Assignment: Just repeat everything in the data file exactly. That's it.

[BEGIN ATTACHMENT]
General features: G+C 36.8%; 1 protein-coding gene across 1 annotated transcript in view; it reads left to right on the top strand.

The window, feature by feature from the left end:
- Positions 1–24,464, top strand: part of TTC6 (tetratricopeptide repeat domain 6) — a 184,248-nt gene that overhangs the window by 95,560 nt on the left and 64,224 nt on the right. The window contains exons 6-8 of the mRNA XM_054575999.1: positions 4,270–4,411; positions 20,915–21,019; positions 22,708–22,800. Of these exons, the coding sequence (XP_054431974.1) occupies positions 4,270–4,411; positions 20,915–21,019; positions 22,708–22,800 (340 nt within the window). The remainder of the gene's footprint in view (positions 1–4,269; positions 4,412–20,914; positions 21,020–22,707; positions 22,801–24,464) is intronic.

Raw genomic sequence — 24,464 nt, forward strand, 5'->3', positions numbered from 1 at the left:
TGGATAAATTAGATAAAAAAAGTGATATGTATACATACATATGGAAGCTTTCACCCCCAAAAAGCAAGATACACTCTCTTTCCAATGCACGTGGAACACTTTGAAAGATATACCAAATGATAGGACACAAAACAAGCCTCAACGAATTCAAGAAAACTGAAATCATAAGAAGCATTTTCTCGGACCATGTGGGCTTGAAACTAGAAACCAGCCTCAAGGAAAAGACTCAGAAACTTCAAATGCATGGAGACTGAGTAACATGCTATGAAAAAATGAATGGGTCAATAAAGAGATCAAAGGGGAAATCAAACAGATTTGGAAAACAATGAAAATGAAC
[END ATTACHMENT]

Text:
General features: G+C 36.8%; 1 protein-coding gene across 1 annotated transcript in view; it reads left to right on the top strand.

The window, feature by feature from the left end:
- Positions 1–24,464, top strand: part of TTC6 (tetratricopeptide repeat domain 6) — a 184,248-nt gene that overhangs the window by 95,560 nt on the left and 64,224 nt on the right. The window contains exons 6-8 of the mRNA XM_054575999.1: positions 4,270–4,411; positions 20,915–21,019; positions 22,708–22,800. Of these exons, the coding sequence (XP_054431974.1) occupies positions 4,270–4,411; positions 20,915–21,019; positions 22,708–22,800 (340 nt within the window). The remainder of the gene's footprint in view (positions 1–4,269; positions 4,412–20,914; positions 21,020–22,707; positions 22,801–24,464) is intronic.

Raw genomic sequence — 24,464 nt, forward strand, 5'->3', positions numbered from 1 at the left:
TGGATAAATTAGATAAAAAAAGTGATATGTATACATACATATGGAAGCTTTCACCCCCAAAAAGCAAGATACACTCTCTTTCCAATGCACGTGGAACACTTTGAAAGATATACCAAATGATAGGACACAAAACAAGCCTCAACGAATTCAAGAAAACTGAAATCATAAGAAGCATTTTCTCGGACCATGTGGGCTTGAAACTAGAAACCAGCCTCAAGGAAAAGACTCAGAAACTTCAAATGCATGGAGACTGAGTAACATGCTATGAAAAAATGAATGGGTCAATAAAGAGATCAAAGGGGAAATCAAACAGATTTGGAAAACAATGAAAATGAAC